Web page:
You see, it seems Marvel has decided that all of its characters are permanently angry and painfully stupid. They’d rather rant and rave about things that have gone wrong than try to understand them. They’d rather commit a revenge killing than try to understand someone’s motives. And, if you tell them that someone was under outside control and couldn’t stop themselves, they understand… and still hate that person and heap guilt on them. It makes not one damn bit of sense, and the message being relayed is completely unclear. But after all, this is the same company that made Tony Stark, Iron Man, into a fascist dictator a few years ago with almost no explanation, and expected him to have the same fan following as before.
So, despite knowing what happened to his wife or ex-wife or whatever, Vision decides he’s pissed, and that the most important thing he can do is tell her off. Never mind the fact that the world has turned against the woman he once claimed he loved. Never mind the fact that her failings were tied to the deaths of their children. Never mind the fact that his children are now alive, and he’s expressed no interest in seeing them! He’s pissed, and he’s damn well gonna tell that woman off, because that will solve… nothing.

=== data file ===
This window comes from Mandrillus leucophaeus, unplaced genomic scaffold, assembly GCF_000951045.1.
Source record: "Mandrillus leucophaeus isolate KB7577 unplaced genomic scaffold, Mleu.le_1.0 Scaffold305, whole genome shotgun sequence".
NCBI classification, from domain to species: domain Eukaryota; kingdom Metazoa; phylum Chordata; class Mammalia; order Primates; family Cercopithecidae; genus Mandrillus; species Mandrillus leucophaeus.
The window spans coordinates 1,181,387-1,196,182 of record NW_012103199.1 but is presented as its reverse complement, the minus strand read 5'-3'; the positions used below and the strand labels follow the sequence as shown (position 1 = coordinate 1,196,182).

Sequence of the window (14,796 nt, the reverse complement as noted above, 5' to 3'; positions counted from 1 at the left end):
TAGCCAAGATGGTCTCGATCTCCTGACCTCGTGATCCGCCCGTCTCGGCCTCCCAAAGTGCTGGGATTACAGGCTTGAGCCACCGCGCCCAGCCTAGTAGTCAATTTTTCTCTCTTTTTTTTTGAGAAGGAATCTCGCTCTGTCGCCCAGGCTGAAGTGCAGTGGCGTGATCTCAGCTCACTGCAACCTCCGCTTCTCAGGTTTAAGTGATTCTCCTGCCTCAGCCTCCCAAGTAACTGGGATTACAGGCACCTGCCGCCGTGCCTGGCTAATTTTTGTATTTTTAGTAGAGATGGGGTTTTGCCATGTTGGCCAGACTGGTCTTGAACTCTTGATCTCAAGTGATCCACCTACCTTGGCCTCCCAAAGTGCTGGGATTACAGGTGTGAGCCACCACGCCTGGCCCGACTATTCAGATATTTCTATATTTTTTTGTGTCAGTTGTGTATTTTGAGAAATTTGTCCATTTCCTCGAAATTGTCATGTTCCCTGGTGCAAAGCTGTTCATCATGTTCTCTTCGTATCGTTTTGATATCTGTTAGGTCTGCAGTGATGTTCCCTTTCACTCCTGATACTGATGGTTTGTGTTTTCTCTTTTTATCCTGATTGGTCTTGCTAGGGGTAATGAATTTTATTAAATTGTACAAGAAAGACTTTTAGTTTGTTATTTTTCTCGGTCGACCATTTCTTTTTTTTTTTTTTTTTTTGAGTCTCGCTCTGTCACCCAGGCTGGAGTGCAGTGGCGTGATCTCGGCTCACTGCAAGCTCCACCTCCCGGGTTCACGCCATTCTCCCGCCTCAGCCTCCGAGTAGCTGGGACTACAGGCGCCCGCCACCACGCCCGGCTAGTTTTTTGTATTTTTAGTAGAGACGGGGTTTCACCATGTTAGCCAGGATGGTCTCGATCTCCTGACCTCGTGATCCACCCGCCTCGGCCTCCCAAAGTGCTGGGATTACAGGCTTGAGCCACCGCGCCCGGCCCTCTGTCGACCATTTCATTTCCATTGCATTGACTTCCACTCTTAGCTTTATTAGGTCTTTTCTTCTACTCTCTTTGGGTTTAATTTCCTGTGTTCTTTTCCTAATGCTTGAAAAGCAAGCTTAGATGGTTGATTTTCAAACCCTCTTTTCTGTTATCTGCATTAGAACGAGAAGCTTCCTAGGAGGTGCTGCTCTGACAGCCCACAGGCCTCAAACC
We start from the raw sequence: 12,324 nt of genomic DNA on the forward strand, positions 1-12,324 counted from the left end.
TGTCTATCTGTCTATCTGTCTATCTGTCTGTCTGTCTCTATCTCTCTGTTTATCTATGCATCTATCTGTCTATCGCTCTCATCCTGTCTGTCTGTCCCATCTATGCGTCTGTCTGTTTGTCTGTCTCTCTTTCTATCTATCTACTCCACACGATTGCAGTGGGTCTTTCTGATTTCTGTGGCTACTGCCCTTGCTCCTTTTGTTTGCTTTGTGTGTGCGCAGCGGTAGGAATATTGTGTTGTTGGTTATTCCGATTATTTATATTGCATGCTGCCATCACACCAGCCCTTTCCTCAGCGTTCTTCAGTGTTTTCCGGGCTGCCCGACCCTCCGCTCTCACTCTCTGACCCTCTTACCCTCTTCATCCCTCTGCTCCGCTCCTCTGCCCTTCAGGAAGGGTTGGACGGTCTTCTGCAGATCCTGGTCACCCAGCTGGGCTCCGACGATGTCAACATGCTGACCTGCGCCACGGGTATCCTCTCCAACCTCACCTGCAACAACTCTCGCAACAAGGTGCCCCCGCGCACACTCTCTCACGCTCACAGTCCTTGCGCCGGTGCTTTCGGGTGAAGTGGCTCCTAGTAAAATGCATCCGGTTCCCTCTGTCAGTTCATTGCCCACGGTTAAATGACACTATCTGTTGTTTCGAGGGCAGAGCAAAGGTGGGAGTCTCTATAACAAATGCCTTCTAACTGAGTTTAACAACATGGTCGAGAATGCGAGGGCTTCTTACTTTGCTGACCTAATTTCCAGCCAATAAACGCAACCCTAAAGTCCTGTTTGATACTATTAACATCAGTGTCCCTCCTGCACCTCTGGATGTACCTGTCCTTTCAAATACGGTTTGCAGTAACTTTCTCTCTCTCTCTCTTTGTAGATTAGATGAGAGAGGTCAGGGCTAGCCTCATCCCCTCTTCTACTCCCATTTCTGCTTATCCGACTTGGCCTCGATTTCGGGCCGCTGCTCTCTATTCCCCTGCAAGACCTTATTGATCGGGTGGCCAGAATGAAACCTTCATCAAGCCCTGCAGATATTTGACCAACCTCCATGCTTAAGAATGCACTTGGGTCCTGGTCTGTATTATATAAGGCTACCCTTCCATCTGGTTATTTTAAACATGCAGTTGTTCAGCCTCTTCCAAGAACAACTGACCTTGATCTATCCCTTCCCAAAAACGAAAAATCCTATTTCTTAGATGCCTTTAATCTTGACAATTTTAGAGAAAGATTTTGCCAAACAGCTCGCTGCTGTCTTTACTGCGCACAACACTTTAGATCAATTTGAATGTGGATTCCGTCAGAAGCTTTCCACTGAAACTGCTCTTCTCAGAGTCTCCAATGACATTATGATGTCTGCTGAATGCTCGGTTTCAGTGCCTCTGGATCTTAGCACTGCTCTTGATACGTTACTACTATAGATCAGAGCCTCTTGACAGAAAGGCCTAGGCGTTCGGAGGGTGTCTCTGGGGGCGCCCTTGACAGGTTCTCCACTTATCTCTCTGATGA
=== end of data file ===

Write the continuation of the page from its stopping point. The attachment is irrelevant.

Which seems to be about par for Super Heroes in 2012. They don’t solve anything, but they look great not doing it, and they have clever, witty dialogue to boot.
This is entertainment?
Below is a scan of the tell-off itself, which I reproduce here in very small part for purposes of review. Following is what I believe, with a grain of self-analytical thought, the Vision could have as easily said. Neither is satisfying. I don’t approve of either; but hopefully they balance each other.
Yeah. Another negative review. But Marvel has urinated all over characters I grew up loving. So, if tell-offs are the order of the day, here’s mine.
Does it make me feel better? Does it help? Hmm… Maybe a little. What say, President Jefferson? Does my tell-off rate an exception? “When in the course of human events…”
Ah, hell, here’s some pictures. I’ll do something more relevant and clever next week.